When the Covid-19 crisis hit hard in mid-March, colleges and universities were among the first institutions to take dramatic action, closing campuses and sending students away to complete their studies online for an indeterminate amount of time. What seemed like a bold move at the time has proven prudent, as the pandemic continued to rage throughout what would have been a potentially calamitous spring semester for students, faculty, and staff working and sometimes living in close quarters.
Most colleges and universities quickly offered students refunds of living and meal expenses along with fees designed to cover student activities that could no longer take place. But for the most part, colleges didn’t offer refunds on tuition on the basis that students would still be receiving credits toward their degrees for the coursework that they would now be able to complete online.
But many aren’t content with this financial arrangement and have brought suit against colleges to return more of their money. The number of lawsuits is now in the dozens, with defendants ranging from entire university systems in California, Florida, North Carolina, and Arizona to private nonprofit colleges and universities like Pace and Columbia. The plaintiffs contend that the money they paid, sometimes upwards of $25,000 for a semester at places like Columbia, was meant to pay for an in-person college experience, not a virtual one, and that the hastily crafted online substitute fell short of delivering the agreed-upon educational experience. Colleges, of course, are taking a different position, perhaps only in an effort to shore up their soon-to-be-precarious financial situations. As the chancellor of the University System of Maryland recently told a Washington Post reporter, “When people pay tuition, they are paying for credit, and ultimately, for a degree.” The implied notion is that education can be boiled down to credits and degrees.
But this position represents a sharp pivot from the usual position of those who run colleges, especially elite, high-cost ones, which boast immersive on-campus experiences that contribute significantly to the value of the education they provide.
This contrast invites current and aspiring students to take a closer look at what they are really paying for. Is it true that the immersive, high-cost experience sold on the glossy pages of college brochures can be readily replaced with Zoom calls with faculty from kitchen tables and home offices, sometimes with small children underfoot?
The answer is surely no. And the efforts by colleges to defend that position ring somewhat false since the majority of them can’t afford the refunds that could come due if they said otherwise.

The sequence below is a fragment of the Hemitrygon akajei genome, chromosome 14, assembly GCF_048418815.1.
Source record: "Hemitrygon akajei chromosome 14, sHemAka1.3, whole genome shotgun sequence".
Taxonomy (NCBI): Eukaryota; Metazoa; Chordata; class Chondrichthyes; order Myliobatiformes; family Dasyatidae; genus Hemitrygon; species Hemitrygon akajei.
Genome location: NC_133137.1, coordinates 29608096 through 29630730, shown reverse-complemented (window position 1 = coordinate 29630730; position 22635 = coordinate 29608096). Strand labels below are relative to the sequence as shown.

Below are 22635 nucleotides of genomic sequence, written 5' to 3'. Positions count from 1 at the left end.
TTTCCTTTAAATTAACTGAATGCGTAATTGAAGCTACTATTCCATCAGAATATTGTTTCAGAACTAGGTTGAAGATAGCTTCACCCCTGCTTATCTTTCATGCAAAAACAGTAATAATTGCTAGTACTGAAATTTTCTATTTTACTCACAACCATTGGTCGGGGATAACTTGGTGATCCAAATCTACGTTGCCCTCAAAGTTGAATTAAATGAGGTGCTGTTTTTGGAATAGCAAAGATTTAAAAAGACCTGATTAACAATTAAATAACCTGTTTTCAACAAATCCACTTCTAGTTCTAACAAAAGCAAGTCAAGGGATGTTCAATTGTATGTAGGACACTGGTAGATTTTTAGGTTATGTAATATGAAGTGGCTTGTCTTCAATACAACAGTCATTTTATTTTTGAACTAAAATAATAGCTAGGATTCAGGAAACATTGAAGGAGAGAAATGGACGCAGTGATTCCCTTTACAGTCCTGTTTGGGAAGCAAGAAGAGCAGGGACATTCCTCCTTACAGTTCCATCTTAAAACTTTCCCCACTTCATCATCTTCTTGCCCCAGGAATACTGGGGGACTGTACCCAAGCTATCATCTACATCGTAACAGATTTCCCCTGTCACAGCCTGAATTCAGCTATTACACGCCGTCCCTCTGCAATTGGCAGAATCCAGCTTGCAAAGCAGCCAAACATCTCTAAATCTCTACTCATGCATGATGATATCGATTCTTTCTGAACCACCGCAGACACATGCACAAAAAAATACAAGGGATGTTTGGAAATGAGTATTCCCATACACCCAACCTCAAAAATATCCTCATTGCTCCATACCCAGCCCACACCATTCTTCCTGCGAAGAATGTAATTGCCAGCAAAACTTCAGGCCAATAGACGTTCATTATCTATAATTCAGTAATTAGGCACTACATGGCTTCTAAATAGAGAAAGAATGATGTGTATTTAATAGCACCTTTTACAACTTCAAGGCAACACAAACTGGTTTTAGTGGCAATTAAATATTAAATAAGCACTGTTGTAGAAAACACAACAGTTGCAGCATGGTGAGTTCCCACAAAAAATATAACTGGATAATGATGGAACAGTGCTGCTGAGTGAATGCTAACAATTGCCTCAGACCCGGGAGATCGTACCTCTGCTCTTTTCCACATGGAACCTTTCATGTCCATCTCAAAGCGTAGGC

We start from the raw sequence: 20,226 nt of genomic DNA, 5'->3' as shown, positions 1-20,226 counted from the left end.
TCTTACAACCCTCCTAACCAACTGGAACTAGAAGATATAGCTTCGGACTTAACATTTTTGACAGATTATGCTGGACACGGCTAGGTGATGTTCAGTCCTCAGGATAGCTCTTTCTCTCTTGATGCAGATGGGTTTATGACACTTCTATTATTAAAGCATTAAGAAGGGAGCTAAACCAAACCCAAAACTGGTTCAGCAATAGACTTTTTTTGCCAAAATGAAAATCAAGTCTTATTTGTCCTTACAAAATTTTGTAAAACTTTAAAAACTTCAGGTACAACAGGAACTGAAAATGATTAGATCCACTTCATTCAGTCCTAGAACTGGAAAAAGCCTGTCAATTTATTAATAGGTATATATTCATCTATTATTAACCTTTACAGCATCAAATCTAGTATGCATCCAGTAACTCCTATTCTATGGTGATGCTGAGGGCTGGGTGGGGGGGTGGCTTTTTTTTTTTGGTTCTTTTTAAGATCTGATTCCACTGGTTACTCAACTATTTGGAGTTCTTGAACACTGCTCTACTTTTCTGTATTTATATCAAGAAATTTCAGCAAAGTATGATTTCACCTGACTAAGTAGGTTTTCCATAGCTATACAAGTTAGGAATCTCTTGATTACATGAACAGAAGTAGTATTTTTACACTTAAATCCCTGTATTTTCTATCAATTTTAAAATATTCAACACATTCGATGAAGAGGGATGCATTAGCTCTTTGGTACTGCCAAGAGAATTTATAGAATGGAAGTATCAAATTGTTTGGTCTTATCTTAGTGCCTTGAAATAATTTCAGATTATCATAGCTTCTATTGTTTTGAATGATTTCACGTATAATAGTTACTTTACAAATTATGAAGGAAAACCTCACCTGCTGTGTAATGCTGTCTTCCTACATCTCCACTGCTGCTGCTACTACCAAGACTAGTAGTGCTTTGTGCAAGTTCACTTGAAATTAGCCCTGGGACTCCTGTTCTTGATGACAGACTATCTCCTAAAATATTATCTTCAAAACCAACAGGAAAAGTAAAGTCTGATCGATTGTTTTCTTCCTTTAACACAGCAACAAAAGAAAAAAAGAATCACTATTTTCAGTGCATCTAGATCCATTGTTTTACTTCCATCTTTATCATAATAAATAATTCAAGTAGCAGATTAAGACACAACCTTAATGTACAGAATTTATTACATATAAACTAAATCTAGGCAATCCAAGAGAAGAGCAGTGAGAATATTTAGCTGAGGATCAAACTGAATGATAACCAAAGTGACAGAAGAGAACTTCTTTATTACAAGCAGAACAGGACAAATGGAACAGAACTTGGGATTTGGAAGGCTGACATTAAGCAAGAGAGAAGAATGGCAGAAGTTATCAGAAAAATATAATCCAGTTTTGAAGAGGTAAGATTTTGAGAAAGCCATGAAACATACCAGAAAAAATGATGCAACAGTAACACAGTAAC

By taking this position, colleges are undermining the message that has succeeded in allowing them to charge ever-increasing amounts for these sometimes luxurious college experiences. The notion that higher education can be boiled down simply to education is a threat to their long-term business model.
Courts will likely decide in favor of the colleges, which have the advantage of what's called "judicial deference to academia," a concept that allows colleges more autonomy from court interference than is granted to other types of institutions. And as Deborah Hensler, a law professor at Stanford Law School, told NPR, the “legal principle of force majeure means that a totally unforeseen event, like an act of God or a global pandemic, tends to void a contract.” But it is students who will decide whether the cost of the immersive college experience will continue to be worth its price tag.
Courts will likely put these lawsuits to bed soon, but the tension over what makes education valuable will continue to simmer throughout the fall semester. Many colleges and universities are making plans to offer hybrid models of education that combine in-person experiences with online education in order to minimize the potential spread of another Covid outbreak. Unlike the hasty shift to online seen in the spring, this is a model that’s likely to deliver a higher quality academic experience for students. But it will call into even greater question the value of the gold-standard, in-person experience that has been the rationale for hefty price tags for decades. Professor Miguel Urquiola speculated in a recent interview that this unbundling of services – doing away with the opportunity to meet a future spouse in the dining hall or library, for instance – may encourage students to rethink their consumption of educational services in a way that threatens the business model of the immersive experience, especially for elite colleges. Without a relatively quick return to normalcy, colleges and universities will be forced to adapt, which, in the best-case scenario, will make available to students some lower-cost ways to access quality higher education.
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